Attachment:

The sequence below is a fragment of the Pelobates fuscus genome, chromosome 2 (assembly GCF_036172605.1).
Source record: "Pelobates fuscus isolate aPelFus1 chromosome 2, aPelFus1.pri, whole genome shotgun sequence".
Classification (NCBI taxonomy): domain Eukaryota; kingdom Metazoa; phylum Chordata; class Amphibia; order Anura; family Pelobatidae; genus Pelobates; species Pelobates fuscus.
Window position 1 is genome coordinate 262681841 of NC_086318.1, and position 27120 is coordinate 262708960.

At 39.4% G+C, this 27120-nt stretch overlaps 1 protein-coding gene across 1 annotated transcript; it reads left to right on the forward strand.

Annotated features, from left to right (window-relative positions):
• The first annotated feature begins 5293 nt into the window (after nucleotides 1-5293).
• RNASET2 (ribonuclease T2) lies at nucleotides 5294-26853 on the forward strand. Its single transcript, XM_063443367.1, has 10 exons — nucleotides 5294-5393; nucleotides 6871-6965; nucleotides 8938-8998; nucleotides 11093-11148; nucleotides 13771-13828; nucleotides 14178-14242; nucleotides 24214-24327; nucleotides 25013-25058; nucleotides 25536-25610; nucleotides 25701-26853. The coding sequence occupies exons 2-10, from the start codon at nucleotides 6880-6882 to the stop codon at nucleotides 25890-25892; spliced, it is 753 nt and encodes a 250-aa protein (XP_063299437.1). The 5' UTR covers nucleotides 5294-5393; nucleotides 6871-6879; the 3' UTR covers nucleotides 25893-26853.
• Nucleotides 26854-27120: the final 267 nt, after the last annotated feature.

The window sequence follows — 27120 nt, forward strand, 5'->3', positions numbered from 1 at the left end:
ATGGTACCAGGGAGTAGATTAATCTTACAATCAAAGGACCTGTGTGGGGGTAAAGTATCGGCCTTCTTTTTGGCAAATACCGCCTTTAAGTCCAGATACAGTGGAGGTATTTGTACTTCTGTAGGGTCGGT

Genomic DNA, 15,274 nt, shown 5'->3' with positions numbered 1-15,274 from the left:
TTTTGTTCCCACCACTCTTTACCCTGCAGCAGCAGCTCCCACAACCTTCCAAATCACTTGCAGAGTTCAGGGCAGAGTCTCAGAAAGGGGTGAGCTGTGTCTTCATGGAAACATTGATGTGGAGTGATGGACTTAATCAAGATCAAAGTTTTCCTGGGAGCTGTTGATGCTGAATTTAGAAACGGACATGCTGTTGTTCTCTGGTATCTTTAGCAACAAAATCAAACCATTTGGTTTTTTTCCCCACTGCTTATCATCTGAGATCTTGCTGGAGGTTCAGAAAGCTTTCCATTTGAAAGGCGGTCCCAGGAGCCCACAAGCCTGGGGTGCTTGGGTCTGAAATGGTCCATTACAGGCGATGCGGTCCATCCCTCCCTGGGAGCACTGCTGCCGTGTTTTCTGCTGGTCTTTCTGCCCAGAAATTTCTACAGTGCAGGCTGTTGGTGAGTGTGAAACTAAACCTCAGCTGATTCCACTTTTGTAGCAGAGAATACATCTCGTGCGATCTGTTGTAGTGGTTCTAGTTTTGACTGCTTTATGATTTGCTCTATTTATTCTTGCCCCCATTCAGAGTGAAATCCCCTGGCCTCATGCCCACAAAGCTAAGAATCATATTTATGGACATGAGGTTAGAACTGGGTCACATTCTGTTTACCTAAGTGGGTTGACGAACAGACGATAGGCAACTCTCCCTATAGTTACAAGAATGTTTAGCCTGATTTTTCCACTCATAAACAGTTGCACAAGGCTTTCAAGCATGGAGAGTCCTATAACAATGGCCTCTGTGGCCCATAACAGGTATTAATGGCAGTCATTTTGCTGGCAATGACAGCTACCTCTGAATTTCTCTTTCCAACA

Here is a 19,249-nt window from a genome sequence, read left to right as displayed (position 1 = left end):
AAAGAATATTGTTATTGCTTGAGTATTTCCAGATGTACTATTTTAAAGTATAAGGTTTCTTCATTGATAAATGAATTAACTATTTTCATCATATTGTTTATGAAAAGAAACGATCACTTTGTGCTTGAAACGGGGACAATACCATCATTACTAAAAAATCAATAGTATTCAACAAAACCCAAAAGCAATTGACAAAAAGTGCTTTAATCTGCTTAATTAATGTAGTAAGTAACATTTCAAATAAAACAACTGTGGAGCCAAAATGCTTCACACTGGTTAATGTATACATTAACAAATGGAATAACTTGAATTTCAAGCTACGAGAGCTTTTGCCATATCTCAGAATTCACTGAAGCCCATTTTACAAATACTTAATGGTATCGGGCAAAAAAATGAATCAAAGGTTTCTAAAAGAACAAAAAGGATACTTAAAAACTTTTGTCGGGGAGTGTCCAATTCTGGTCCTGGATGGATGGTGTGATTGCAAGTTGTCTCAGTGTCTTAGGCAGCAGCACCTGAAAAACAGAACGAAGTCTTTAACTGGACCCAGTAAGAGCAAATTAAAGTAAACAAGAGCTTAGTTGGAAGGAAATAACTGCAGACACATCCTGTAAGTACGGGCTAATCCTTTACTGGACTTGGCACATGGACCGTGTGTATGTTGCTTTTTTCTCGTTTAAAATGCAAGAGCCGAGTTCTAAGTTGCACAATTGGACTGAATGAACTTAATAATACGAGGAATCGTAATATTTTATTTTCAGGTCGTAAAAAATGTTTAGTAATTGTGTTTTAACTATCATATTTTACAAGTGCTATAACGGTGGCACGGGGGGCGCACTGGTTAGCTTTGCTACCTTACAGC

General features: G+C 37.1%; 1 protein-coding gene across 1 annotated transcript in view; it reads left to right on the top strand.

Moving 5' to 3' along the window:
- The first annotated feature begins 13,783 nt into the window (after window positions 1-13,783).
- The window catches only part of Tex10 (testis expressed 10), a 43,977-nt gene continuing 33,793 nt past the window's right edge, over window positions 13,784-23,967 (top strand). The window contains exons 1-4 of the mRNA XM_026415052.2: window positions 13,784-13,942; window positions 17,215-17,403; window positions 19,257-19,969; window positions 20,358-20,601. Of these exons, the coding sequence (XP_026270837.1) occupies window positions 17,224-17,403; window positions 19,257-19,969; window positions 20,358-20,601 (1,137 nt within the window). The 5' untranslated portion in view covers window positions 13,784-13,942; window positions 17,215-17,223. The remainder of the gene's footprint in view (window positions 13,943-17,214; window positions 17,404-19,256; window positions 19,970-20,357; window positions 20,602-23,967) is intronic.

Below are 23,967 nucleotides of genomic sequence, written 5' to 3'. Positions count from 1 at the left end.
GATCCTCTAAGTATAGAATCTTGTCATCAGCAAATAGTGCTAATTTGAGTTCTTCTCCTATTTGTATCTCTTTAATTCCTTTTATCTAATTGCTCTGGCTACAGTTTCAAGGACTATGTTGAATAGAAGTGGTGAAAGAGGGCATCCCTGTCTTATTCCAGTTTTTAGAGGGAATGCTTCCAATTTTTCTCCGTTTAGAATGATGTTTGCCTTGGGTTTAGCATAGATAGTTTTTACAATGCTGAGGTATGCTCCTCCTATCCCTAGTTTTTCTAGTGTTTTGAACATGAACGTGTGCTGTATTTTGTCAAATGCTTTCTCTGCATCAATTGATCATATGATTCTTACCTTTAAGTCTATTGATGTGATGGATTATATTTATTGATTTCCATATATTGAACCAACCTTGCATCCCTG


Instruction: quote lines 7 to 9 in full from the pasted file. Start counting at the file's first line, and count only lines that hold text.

• The first annotated feature begins 5293 nt into the window (after nucleotides 1-5293).
• RNASET2 (ribonuclease T2) lies at nucleotides 5294-26853 on the forward strand. Its single transcript, XM_063443367.1, has 10 exons — nucleotides 5294-5393; nucleotides 6871-6965; nucleotides 8938-8998; nucleotides 11093-11148; nucleotides 13771-13828; nucleotides 14178-14242; nucleotides 24214-24327; nucleotides 25013-25058; nucleotides 25536-25610; nucleotides 25701-26853. The coding sequence occupies exons 2-10, from the start codon at nucleotides 6880-6882 to the stop codon at nucleotides 25890-25892; spliced, it is 753 nt and encodes a 250-aa protein (XP_063299437.1). The 5' UTR covers nucleotides 5294-5393; nucleotides 6871-6879; the 3' UTR covers nucleotides 25893-26853.
• Nucleotides 26854-27120: the final 267 nt, after the last annotated feature.